And that one that tanked? Unless you picked a really awesome winner that's now $20, your portfolio has not evened out. I now feel like that's how the "average" works... there are a lot of pretty good climbers. But the total losers outweigh the tiny winners, and unless you can buy into 100 different companies, the loser isn't going to have anything to even it out.
Then people told me "well don't sell when it's low or you'll lose your money!" so that's where I'm at now... I have a couple hundred dollars (which used to be closer to $1000) in my "loser stocks" that I'm sort of praying go back up, but reality is, they won't.
Here's what I own:
AMD - in 2005-2006 it was always going back and forth between $20-30, sometimes up to $40. I bought in 2006 at $20. It then spent 2007 going down to $5, and has not been over $10 since November 2007. Currently trading at $2.67.
KID - this company went public in 2010 and consistently traded in the $10 range for a year before I got in. Then in 2011, it dropped below $6 for most of the year. Currently $1.70.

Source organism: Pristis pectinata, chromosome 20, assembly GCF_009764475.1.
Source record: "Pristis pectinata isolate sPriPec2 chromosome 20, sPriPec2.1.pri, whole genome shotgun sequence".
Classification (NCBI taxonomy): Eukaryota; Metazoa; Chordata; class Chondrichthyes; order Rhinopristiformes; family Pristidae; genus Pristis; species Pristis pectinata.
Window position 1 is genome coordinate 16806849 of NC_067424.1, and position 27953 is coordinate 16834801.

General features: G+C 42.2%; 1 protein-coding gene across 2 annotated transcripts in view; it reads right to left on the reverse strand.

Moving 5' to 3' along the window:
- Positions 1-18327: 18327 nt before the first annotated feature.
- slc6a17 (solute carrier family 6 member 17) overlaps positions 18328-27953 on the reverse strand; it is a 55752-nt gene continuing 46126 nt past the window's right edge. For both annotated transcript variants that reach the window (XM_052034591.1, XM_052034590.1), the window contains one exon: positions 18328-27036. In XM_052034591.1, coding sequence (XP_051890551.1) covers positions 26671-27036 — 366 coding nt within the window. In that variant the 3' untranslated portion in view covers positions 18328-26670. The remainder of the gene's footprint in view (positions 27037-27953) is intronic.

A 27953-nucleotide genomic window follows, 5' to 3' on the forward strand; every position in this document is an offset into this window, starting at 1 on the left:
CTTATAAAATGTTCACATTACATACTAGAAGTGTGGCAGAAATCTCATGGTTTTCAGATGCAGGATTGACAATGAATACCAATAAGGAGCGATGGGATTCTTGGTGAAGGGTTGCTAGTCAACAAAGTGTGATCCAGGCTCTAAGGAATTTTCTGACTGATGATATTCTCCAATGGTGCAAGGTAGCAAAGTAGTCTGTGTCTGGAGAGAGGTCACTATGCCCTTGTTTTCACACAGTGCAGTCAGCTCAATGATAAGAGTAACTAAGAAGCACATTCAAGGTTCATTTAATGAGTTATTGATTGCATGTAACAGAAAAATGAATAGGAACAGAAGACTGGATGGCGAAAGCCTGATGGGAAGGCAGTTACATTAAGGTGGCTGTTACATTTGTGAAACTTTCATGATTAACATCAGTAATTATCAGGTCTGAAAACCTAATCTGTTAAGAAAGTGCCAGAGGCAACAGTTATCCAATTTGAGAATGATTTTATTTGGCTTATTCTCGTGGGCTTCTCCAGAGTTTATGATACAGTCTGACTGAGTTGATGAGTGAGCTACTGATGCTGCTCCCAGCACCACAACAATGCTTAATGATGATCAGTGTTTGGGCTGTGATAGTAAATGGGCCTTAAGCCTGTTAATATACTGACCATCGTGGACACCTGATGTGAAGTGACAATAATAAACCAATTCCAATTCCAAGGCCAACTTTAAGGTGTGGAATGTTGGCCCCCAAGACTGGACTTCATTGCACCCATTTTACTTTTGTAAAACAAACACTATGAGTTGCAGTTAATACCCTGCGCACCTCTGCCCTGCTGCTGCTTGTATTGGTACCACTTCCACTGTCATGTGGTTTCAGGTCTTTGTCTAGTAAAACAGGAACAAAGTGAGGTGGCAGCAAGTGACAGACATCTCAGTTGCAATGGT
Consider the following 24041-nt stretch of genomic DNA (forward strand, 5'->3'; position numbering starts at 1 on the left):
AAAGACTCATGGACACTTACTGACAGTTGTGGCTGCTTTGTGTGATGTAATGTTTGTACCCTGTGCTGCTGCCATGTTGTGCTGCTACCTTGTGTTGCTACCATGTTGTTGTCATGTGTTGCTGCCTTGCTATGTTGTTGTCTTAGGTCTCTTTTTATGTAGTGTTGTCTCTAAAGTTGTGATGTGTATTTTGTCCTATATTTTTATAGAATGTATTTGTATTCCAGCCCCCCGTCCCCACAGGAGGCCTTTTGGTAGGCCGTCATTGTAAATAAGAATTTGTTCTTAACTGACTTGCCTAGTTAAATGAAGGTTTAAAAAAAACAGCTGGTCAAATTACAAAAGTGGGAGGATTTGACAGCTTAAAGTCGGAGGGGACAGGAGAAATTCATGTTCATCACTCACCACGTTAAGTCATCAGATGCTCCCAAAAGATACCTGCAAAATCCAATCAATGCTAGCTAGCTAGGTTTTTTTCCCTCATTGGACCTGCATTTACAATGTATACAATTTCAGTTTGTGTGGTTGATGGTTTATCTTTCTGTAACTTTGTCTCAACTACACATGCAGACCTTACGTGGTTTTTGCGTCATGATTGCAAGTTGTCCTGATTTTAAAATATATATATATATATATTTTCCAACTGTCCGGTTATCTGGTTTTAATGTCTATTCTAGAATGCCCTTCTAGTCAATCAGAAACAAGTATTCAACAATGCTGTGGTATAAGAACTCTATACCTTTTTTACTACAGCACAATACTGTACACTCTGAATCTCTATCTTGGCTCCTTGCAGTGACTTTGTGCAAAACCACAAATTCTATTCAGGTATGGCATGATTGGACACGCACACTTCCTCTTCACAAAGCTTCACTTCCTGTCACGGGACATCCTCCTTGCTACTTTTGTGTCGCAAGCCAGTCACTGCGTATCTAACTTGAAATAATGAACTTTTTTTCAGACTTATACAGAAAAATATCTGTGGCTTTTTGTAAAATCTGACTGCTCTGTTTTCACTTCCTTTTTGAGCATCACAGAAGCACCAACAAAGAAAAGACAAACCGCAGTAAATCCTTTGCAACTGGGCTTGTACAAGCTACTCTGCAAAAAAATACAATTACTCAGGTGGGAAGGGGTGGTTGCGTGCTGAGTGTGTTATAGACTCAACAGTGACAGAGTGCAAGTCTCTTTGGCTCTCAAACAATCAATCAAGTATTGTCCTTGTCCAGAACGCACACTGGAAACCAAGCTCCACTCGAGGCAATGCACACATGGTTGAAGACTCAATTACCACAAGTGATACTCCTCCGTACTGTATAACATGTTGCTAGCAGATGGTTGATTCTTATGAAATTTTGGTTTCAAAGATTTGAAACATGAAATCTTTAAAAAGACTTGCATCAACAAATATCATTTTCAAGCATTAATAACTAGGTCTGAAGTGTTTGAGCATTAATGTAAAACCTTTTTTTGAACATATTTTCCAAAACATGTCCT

GAIA - A dividend-paying stock in 2010 for $8. Dropped and has been below $5 since the middle of 2011. Currently $3.13.
So all of these stocks have been really low for more than a year, which tells me they're probably not going up any time soon. Sure, there's always a chance that if I sit on them for decades they'll come back, but... really?
Please do not tell me that I am the worst person ever at picking stocks. You all know I'm a smart girl. I'd read reviews of these companies, see what Motley Fool and other places said, then I'd buy. When I realized I wasn't winning, I sold my "high" stocks and am now sitting on these "low" stocks.
The question I'm struggling with now is whether to just cut my losses and sell them and REALLY be done with the stock market... it's exactly what they tell you NOT to do, don't sell low. But none of these stocks have done much over the past few years, and my money may very well do better in a credit union savings account.
And I'm kinda posting this as a cautionary tale too, for why I would not recommend opening your own trading account for fun. For me, it ended up being not very fun at all, and now that I've read some financial books I'm not the only one who thinks so. Both Dave Ramsey and Elizabeth Warren, two opposites who do not agree on anything, agree on this: low-risk mutual and index funds are the best choice for individuals who want to use the stock market to invest. It was just my gung-ho coworkers who talked me into scottrade... and this is not the only bit of bad financial advice I've gotten from my fellow engineers! But I do think it's one of the worst tips I actually tried to follow.